When I was young, I took it for granted that my parents fed me, clothed me, doctored and taught me. But it was not granted, it was bought: the price I paid for my upbringing was respect, subservience, unconditional affection and two and a half miserable years playing the cello. Among much else.

When I got married, I gave up my rights to casual sex, eating shellfish at home and leaving used tampons unflushed in the toilet bowl. I also relinquished any imaginary claim to ownership of anything electric or technological in my home - not to mention the use of my floor for anything other than sock disposal. But for this price - which may be great or small, depending on one's point of view - I purchased companionship, love, shared hobbies and a pair of perpetually warm feet on cold nights. Marriage is better than an electric blanket.

When you are born, you are born into a sort of slavery. The state you live in rules you like the piece of collateral you are. It dictates which facts and disciplines you will be allowed to study, what if any healthcare you will be administered in times of need, what routes - along officially sanctioned demarcations known as motorways - you will take to get from point A to point B. What drugs you will indulge in - or else. Which property can be legitimately considered your own. Who you will, one day, if all goes well, be able to marry. And for that you get hot and cold running water, lights on darkened streets, some level of protection from the imprecations of others and many other small conveniences, not least amongst them a slightly reduced chance of being the civilian casualty of warfare.

So yeah, fine. We're none of us free. I can live with that. But the one consolation of democracy is supposed to be the ability to influence, in however small a way, who your masters are. More importantly, it means the ability to kick them up the bejeesus and back to their ancestral ranches if they don't deliver satisfactorily on their side of the bargain. If they are writing checks that their policies can't cover, you bounce the checks - and you bounce them.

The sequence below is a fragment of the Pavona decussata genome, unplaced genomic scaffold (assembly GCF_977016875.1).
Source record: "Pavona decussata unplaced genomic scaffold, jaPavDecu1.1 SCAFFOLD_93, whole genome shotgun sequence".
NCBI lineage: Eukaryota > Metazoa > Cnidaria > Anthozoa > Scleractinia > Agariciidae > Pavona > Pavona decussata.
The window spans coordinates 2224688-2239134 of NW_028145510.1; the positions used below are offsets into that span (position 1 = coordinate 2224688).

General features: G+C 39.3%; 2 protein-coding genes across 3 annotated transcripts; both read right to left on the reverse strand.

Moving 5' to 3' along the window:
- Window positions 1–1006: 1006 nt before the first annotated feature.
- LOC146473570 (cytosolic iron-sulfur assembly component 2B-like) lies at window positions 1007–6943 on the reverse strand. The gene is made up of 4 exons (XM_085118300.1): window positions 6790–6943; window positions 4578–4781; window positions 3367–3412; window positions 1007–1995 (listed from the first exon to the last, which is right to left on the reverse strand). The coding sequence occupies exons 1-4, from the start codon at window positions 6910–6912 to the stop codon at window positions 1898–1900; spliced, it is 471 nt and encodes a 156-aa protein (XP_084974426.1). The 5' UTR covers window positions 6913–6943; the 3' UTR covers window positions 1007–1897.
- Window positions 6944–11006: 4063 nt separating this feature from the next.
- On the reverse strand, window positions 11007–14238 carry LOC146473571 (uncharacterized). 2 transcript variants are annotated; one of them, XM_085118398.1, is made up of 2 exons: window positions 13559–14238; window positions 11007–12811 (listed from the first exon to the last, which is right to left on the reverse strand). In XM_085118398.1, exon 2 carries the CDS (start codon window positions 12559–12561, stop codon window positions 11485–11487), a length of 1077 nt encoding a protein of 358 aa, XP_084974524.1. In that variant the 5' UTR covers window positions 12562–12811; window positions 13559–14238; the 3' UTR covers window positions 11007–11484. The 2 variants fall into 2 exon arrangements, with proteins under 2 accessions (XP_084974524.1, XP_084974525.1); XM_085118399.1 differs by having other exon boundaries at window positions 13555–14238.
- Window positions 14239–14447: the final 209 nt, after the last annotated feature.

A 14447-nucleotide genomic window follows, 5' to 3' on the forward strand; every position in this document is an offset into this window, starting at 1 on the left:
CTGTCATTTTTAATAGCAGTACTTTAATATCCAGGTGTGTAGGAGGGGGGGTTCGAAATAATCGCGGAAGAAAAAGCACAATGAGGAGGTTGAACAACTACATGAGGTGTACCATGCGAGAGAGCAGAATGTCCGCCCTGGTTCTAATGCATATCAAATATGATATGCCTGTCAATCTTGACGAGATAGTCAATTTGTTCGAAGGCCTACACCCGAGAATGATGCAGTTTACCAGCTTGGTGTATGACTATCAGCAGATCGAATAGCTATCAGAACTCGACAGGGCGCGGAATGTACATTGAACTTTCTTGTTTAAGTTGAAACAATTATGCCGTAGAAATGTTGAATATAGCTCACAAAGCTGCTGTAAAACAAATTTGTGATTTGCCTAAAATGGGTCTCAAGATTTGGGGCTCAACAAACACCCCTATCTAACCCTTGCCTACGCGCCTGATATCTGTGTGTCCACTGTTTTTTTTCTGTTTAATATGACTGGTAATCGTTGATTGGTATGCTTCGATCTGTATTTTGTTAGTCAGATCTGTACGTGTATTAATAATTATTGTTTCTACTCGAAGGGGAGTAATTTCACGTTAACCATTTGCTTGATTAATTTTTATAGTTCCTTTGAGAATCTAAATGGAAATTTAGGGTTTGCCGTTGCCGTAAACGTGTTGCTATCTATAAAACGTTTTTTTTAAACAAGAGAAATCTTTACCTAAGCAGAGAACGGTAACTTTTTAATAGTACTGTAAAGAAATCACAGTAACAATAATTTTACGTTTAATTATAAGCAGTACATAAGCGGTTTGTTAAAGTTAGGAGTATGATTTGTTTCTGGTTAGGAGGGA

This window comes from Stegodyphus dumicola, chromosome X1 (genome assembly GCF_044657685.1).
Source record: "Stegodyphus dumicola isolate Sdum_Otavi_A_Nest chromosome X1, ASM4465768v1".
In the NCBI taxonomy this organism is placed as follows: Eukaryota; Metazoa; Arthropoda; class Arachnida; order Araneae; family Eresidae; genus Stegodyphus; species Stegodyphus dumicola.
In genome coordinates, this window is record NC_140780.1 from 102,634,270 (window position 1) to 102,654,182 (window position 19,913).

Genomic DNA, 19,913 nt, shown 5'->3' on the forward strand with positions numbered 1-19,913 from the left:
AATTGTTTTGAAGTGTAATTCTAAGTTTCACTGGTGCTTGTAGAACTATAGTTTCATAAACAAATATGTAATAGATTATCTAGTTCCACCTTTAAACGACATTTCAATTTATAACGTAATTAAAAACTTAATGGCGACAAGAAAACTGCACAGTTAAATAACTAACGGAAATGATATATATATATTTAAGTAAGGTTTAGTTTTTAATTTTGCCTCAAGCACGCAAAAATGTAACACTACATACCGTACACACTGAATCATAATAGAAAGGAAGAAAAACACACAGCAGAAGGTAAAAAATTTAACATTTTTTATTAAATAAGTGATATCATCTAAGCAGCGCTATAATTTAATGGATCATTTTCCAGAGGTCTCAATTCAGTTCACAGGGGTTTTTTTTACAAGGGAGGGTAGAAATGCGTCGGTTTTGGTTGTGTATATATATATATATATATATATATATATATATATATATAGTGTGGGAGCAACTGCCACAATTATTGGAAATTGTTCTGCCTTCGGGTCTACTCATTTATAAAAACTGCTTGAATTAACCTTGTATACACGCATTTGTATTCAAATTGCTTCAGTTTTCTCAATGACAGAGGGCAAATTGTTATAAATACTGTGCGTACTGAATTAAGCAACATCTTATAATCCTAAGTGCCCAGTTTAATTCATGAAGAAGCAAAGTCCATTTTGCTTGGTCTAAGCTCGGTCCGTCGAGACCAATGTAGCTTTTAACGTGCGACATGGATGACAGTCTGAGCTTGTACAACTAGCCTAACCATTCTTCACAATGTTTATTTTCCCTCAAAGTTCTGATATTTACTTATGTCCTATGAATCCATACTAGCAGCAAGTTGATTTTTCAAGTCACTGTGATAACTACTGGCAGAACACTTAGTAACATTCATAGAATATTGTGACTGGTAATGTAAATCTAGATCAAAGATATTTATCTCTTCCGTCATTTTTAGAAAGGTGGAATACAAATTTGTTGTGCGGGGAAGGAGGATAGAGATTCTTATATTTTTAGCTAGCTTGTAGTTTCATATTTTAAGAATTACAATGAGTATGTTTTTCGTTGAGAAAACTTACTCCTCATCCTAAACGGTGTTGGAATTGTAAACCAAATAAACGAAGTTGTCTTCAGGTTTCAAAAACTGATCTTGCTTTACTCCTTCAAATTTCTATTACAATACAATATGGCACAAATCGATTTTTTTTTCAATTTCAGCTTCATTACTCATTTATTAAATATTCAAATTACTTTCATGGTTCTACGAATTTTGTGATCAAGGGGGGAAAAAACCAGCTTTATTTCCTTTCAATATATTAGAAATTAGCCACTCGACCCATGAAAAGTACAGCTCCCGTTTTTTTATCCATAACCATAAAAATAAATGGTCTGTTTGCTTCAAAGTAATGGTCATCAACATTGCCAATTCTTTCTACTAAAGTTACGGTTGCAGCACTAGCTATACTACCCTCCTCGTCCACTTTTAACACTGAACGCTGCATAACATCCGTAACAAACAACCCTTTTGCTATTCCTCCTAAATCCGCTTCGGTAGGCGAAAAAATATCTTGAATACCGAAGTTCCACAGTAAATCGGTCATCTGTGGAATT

My friends over the Atlantic, you have been cheated of one half of this immense small privilege. Somebody took your freedom without your consent, and is running around investing it in more widespread enslavement. So I implore you, rise up and show them that you are savvy businesspeople and that you won't let yourselves be swindled twice. Not because John Kerry is a better slave master than other slave masters, but so that all the past and potential slave masters re-learn this very important lesson: we may be slaves, but we're not powerless. And we're not bloody stupid.

I can't influence the outcome of the forthcoming elections in the US, because I am not a US citizen, nor do I live in the US. But my life is being influenced every day by the actions and reactions of this political, economic and military juggernaut we call America, and as such I feel that in some small way I am entitled to wield a tiny little whip over those who will always have the whip hand over me. So I'm asking you, as a favour to me, as a mark of respect to your fellow slaves in the rest of the world, a gesture of brotherhood perhaps: don't let them get away with it twice. Not because they are good or evil but because you as slaves need to assert whatever influence you still have, before that little is lost for good.

Anyone but Bush.